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The Hiding Place

Hail sovereign love! that first began

Author: J. Brewer
Published in 212 hymnals

Printable scores: PDF, MusicXML
Audio files: MIDI

Full Text

1 Hail, boundless love, that first began
The scheme to rescue fallen man!
Hail, matchless, free, eternal grace,
That gave my soul a hiding-place.

2 Against the God that rules the sky
I fought with hands uplifted high;
Despis'd his rich, abounding grace,
Too proud to seek a hiding-place.

3 But thus th'eternal counsel ran,
"Almighty love arrest that man;"
I felt the arrows of distress,
And found I had no hiding-place.

4 Indignant justice stood in view,
To Sinai's fiery mount I flew;
But justice cry'd with frowning face,
"This mountain is no hiding-place."

Source: Hymns, Selected and Original: for public and private worship (1st ed.) #334

Author: J. Brewer

Brewer, Jehoiada, the "Sylvestris" of the Gospel Magazine, 1776, &c, was born at Newport, Monmouthshire, in 1752. He was educated for commercial pursuits, but subsequently became a Congregational Minister, and as such was pastor at Rodborough, Gloucestershire; at Sheffield, to which he went in 1783; at Carr's Lane Chapel, Birmingham (1798); and at the Livery Street Chapel, in the same town. He died Aug. 24, 1817. A Memoir of him appeared in the Evangelical Register, 1835, p. 396. His best-known hymn is—"Hail, Sovereign Love, that first began" (q. v.). -- John Julian, Dictionary of Hymnology (1907)  Go to person page >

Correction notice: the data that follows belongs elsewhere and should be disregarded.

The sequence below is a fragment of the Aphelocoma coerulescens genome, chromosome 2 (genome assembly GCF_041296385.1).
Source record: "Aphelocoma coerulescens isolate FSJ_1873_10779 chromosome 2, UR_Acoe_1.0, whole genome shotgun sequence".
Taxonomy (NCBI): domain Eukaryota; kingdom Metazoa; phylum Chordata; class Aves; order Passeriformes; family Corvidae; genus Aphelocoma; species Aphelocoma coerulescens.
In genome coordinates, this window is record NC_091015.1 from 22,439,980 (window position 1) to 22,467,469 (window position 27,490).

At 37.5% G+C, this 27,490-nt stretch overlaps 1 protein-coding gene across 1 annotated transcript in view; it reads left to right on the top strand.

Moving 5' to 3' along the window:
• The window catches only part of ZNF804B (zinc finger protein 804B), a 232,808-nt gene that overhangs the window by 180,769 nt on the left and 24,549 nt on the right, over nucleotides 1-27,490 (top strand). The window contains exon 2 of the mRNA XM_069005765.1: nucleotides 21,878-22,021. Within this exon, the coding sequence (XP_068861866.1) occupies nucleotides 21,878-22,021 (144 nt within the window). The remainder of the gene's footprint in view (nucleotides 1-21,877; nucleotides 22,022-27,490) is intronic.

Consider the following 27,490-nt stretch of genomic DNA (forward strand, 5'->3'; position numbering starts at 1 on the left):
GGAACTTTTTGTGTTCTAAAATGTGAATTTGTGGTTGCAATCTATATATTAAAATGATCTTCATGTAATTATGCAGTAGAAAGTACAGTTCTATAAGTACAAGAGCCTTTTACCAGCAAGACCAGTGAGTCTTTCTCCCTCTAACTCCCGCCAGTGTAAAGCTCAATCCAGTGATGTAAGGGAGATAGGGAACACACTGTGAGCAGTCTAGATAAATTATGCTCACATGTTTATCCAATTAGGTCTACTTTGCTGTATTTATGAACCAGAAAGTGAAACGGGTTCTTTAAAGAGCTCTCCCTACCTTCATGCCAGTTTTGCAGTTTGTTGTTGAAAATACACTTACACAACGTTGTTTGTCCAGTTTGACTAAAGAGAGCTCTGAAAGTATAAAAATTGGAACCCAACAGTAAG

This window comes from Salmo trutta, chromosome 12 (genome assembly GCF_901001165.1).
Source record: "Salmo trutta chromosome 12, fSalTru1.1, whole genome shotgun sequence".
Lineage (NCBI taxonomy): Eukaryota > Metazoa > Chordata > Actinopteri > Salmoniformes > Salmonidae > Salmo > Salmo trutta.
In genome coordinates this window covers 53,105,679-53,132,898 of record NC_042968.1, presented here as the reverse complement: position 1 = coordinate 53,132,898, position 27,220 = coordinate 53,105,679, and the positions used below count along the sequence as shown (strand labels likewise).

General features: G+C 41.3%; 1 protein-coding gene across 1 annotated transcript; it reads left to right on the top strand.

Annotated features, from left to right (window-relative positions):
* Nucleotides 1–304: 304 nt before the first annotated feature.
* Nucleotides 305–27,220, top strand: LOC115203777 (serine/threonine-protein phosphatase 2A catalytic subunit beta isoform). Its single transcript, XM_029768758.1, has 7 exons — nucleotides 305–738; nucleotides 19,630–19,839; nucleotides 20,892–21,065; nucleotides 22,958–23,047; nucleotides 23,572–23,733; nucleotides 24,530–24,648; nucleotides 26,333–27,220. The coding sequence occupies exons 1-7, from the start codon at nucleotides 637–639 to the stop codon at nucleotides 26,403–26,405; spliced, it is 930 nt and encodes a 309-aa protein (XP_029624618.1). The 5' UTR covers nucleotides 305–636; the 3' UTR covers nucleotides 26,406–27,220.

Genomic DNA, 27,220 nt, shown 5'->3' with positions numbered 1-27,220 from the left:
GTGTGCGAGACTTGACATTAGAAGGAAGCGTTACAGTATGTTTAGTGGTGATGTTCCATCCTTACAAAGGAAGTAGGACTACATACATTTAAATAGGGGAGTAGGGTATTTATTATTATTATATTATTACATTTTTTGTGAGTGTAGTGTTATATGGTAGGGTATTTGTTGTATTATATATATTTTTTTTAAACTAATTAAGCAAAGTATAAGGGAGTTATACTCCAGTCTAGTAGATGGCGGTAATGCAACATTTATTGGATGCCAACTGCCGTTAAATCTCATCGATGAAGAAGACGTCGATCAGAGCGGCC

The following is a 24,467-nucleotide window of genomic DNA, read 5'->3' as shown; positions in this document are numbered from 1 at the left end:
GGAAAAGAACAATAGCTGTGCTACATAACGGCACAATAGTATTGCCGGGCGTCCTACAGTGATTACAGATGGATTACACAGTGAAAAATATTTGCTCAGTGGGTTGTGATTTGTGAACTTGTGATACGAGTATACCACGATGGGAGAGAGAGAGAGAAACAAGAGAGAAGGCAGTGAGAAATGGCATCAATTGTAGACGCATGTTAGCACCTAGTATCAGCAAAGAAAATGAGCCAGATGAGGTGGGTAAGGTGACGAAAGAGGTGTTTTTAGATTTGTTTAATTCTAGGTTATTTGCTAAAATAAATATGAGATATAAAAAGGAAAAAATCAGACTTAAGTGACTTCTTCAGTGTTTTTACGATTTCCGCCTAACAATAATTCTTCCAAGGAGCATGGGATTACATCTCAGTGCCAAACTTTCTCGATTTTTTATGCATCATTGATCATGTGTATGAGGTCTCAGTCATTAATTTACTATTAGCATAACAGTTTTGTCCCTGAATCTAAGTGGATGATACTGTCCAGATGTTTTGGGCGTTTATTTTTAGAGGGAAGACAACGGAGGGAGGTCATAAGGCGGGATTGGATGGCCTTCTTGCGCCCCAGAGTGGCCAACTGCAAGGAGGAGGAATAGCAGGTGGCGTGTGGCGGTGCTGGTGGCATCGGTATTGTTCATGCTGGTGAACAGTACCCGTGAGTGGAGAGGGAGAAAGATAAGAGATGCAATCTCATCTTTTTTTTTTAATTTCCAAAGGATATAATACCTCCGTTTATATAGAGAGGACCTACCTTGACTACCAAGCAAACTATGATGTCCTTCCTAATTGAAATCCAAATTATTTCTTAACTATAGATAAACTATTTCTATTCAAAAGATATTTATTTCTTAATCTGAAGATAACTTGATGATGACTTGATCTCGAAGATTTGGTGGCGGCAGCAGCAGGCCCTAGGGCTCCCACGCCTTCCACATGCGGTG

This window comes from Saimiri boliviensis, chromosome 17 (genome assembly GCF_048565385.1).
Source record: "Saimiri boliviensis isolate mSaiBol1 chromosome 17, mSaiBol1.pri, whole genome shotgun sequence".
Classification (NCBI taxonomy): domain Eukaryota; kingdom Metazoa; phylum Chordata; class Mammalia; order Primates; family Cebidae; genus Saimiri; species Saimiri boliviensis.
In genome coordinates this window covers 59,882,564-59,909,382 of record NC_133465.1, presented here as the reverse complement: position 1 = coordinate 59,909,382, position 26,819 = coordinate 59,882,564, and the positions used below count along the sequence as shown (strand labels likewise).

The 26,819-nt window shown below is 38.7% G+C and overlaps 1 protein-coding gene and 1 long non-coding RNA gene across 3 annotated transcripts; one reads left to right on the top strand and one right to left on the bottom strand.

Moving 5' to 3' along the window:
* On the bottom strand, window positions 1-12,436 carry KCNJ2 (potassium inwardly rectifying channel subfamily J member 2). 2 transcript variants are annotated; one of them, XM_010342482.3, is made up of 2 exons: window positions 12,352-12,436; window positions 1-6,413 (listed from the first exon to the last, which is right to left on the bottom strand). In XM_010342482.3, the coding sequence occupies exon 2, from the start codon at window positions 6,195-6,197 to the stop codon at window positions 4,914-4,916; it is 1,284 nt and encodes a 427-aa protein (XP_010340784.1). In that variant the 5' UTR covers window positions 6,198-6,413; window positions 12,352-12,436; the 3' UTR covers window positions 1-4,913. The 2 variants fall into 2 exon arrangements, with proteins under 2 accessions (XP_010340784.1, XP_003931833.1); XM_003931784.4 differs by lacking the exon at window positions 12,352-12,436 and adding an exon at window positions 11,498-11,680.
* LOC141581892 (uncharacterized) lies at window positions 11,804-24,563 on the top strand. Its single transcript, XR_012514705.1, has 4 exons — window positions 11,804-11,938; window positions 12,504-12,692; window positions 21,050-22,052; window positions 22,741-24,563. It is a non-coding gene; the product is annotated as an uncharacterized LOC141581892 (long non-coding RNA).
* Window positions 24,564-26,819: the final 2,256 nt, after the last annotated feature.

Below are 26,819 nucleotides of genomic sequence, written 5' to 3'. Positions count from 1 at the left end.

Text Information

First Line: Hail sovereign love! that first began
Title: The Hiding Place
Author: J. Brewer
Language: English
Copyright: Public Domain


Hail, sovereign love, that first began. J. Brewer. [Christ the Hiding Place.] First appeared in the Gospel Magazine, Oct. 1776, in 9 stanzas of 4 lines, and signed "Sylvestris." It was given in full in J. Middleton's Hymns, 1793, No. 279; in Williams and Boden, 1801, No. 226; in undated editions of the Lady Huntingdon Collection, No. 328, and others. Rippon, in the 27th edition of his Selection, 1827, No. 172, Pt. ii., set the example of abbreviation, and this example has been followed in almost all modern collections in Great Britain and America. In addition to abbreviated text there are also three altered forms of the hymn:— 1. Hail, sovereign love, that first began. No. 645 in the first edition of Bickersteth's Christian Psalmody, 1833. This had undergone considerable alteration, and further changes were made in the enlarged edition, 1841. 2. Hail, sovereign love, that form'd the plan. This is in somewhat extensive use in America, including Beecher's Plymouth Collection 1855, No. 548; Songs for the Sanctuary, 1865, No. 450, and others. 3. Hail, boundless love, that first began. In the Methodist Free Church Sunday School Hymns, 1860, No. 62. Full original text in Lyra Britannica, 1867, p. 87.



The Cyber Hymnal #2620
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